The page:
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DSU women earn at-large bid to national tournament, men left out

All those days waiting to know, and once the time was finally upon them, there wasn't all that much drama after all. Gathered in a classroom in Weinbergen Hall, the Dickinson State women's basketball team, along with head coach Mark Graupe and a ...

All those days waiting to know, and once the time was finally upon them, there wasn’t all that much drama after all.

Gathered in a classroom in Weinbergen Hall, the Dickinson State women’s basketball team, along with head coach Mark Graupe and a few other members of the athletic department, sat down at 4 p.m. Wednesday for the NAIA Division II National Tournament Selection Show.

At 4:01, they saw their school name flash across the screen. They were in as a sixth-seed in the 32-team field.  

As players celebrated accordingly -- a few moments worth of euphoria after waiting five days to know if their season was over or not -- Graupe stood with a smile of pure happiness -- not of surprise, though. He was tipped off earlier that day by the Jamestown head coach, the representative for their conference.

“I found out probably about noon. Only four hours of keeping my mouth shut, which is hard for me,” Graupe said. “I didn’t tell anybody, not one soul. When you watch the reaction, it’s such a neat reaction. The reason why I do it is for reasons like this, to see reactions like that.”

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Dickinson State, which was No. 21 in the last regular season poll released earlier Wednesday, was selected as the fifth at-large bid, and will be a No. 6 seed against third-seeded Eastern Oregon (28-4) next Wednesday at 8:15 p.m. MT in Sioux City, Iowa.

Valley City State, which beat the Blue Hawks in the conference semifinals, also got in as the eighth at-large team and will face Southeastern (Fla.) next Thursday. Jamestown, the NSAA champion, earned a No. 3 seed and will face Oregon Tech next Wednesday.

The defeat courtesy of the Vikings left an unsavory taste in the mouths of both Graupe and his players. The thought of the season ending there was a disappointment.

On Wednesday, for the players at least, when they saw their name, it was a weight off their shoulders to know the end of the road wasn’t quite upon them.

“It’s amazing to have that second opportunity to turn around and say, ‘Hey, we’re here. Let’s do this,’” senior Lorna Shepherd said. “It’s not so much a redeem, it’s just about showing up and seeing what we can do now that we’re there. It was just relieving. I had a little bit of doubt, it makes sense logically that we would be going, but you always have that emotional side, so that kind of had me on edge.”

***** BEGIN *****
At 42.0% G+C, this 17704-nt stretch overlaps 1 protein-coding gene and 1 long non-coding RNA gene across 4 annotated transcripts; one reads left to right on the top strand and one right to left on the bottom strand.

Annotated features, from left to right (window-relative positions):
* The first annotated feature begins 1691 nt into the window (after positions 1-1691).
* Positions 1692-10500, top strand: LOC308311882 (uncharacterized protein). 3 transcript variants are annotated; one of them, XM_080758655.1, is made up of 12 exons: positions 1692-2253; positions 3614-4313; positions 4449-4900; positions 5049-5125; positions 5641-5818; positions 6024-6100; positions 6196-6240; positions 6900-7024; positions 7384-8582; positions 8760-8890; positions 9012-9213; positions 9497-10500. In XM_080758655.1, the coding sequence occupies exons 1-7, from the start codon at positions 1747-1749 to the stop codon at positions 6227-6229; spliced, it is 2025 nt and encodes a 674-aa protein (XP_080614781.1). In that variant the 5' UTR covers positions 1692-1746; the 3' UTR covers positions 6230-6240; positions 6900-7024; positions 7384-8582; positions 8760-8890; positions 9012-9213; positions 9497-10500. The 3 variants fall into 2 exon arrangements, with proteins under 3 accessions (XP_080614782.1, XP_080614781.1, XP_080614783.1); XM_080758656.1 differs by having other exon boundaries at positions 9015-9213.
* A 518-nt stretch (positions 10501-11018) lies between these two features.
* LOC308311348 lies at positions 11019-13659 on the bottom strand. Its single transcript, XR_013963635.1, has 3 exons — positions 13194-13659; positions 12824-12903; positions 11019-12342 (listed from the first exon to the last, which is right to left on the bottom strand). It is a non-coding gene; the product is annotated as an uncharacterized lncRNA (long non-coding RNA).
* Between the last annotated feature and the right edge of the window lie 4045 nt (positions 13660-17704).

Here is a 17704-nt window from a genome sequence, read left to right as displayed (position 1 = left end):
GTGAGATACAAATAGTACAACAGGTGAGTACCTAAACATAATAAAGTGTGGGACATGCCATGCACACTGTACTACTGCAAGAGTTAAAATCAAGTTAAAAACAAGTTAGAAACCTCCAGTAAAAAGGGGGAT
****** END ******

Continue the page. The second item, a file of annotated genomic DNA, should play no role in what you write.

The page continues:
There was, of course, very little anticipation for Graupe, but for Shepherd and her teammates, who were announced as one of the last pairings this time a year ago, they’re snappy inclusion (they were the third pairing announced) was a nice little gift, as well.

The Blue Hawks didn’t play Eastern Oregon in the regular season, but the two did share a couple of opponents from the Frontier League -- Rocky Mountain College and University of Montana-Western.

The Mountaineers lost to Montana Western (No. 20 in NAIA Division I) 60-47 and beat Rocky Mountain College 68-54.

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DSU split with Rocky, winning on the road and losing at home, and took a third-quarter lead into its game against Montana Western, but ended up losing by nine.

A little familiarity can’t hurt, thought Graupe.

“It’s nice that they have two teams in common with us,” Graupe said. “Any team you play, it’s going to be a good opponent, but we’ve got a nice team too, so you hope it's going to be a competitive game.”

Last year, thought Graupe, his team was a bit taken by the moment. “Googly-eyed,” he said.

They took a double-digit lead into halftime against Indiana Wesleyan and ended up losing by ten in the first round.

This year, with a second lease on life, maybe, he thought, things could be different.

“We went down there, it was all new. Maybe we can focus a little more on the game. There’s still so many neat things, but hopefully now that they’ve been there we can come out and put on a good show,” Graupe said. “I really felt like my seniors weren’t going to get another chance, and it tore me apart. I didn’t sleep Friday night just because of thinking about them, now I’m just happy for them.”

No dice for the men Just as head coach Justin Wetzel suspected, the Dickinson State men were a no-show in the NAIA Division II Men’s Basketball Selection Show. They were not one of the 10 at-large teams, officially ending their season after a loss in the NSAA finals to Bellevue, which earned the automatic bid and drew a sixth-seed.

Related Topics: BLUE HAWKS
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